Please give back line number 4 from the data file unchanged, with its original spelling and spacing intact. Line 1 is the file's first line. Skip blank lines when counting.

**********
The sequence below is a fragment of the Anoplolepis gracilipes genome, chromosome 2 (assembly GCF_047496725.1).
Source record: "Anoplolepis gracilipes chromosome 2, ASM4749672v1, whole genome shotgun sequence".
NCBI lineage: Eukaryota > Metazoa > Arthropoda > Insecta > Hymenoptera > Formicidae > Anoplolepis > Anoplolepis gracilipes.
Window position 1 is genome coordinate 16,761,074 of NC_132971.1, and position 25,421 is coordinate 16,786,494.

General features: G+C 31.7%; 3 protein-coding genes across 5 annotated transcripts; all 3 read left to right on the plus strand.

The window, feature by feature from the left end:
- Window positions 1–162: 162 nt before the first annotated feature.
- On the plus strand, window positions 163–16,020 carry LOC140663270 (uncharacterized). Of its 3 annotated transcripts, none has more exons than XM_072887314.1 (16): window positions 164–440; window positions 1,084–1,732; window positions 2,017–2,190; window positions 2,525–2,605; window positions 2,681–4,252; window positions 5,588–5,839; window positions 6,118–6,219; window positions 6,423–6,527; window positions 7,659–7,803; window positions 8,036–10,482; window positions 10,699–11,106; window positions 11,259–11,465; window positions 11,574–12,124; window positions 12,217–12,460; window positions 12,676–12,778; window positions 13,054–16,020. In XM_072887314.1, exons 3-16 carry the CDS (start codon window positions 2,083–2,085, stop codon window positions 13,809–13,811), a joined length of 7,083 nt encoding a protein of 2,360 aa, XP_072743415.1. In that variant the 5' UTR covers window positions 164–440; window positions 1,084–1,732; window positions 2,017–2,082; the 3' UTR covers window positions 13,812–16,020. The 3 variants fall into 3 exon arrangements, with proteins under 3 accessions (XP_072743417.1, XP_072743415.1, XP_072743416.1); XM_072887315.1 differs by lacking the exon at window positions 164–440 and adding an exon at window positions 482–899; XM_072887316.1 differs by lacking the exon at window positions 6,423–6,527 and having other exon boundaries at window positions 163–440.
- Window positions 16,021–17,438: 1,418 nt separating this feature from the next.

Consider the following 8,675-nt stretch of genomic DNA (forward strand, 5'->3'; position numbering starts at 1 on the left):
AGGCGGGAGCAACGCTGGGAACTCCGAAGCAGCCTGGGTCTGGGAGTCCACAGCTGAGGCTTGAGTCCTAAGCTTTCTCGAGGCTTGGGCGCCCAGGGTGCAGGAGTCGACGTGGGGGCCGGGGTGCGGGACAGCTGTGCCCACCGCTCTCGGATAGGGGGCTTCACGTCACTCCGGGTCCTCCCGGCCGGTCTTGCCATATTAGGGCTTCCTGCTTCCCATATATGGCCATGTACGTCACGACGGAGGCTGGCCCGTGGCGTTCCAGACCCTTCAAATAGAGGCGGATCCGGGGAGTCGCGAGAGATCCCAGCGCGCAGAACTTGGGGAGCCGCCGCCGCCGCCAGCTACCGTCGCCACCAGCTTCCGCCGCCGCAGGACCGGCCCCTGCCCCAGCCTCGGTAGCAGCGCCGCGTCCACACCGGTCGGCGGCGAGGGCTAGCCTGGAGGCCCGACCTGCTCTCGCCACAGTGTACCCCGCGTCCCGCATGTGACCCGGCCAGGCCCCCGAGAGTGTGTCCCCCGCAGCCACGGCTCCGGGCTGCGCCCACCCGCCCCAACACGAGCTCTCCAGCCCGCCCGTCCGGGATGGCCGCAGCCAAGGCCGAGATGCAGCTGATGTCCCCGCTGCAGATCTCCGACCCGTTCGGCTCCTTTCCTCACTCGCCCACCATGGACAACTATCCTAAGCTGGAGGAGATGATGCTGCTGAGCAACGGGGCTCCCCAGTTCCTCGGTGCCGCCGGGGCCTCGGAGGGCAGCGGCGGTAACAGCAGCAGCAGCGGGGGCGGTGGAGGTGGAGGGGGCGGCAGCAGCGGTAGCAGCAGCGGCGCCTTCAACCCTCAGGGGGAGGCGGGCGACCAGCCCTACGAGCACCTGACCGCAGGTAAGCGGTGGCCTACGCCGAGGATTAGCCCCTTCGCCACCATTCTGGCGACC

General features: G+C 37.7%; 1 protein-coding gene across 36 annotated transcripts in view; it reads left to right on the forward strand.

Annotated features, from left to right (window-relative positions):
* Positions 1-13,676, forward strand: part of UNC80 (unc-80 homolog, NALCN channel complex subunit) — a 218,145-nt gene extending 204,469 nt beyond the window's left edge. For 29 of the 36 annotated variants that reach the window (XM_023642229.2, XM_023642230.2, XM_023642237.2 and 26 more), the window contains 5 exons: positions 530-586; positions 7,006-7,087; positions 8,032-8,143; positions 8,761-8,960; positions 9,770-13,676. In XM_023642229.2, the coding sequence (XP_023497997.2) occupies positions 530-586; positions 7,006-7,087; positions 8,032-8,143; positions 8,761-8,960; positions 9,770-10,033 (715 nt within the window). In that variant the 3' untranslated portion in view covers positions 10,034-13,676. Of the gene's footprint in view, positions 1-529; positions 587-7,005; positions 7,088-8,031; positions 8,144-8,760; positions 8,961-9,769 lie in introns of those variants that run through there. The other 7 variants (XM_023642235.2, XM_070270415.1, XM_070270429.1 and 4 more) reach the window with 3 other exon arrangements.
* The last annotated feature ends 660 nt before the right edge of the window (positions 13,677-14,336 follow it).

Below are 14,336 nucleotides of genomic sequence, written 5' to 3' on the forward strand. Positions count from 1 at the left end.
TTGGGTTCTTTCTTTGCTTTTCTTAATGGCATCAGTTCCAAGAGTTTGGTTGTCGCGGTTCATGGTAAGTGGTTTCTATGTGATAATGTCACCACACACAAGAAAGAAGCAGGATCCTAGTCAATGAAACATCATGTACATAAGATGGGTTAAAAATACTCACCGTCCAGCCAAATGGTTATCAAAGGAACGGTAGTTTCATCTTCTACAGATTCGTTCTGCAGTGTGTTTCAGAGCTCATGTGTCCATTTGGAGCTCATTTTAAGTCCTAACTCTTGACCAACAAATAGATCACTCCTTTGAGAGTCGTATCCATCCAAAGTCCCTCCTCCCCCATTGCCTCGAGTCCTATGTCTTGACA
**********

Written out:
Window position 1 is genome coordinate 16,761,074 of NC_132971.1, and position 25,421 is coordinate 16,786,494.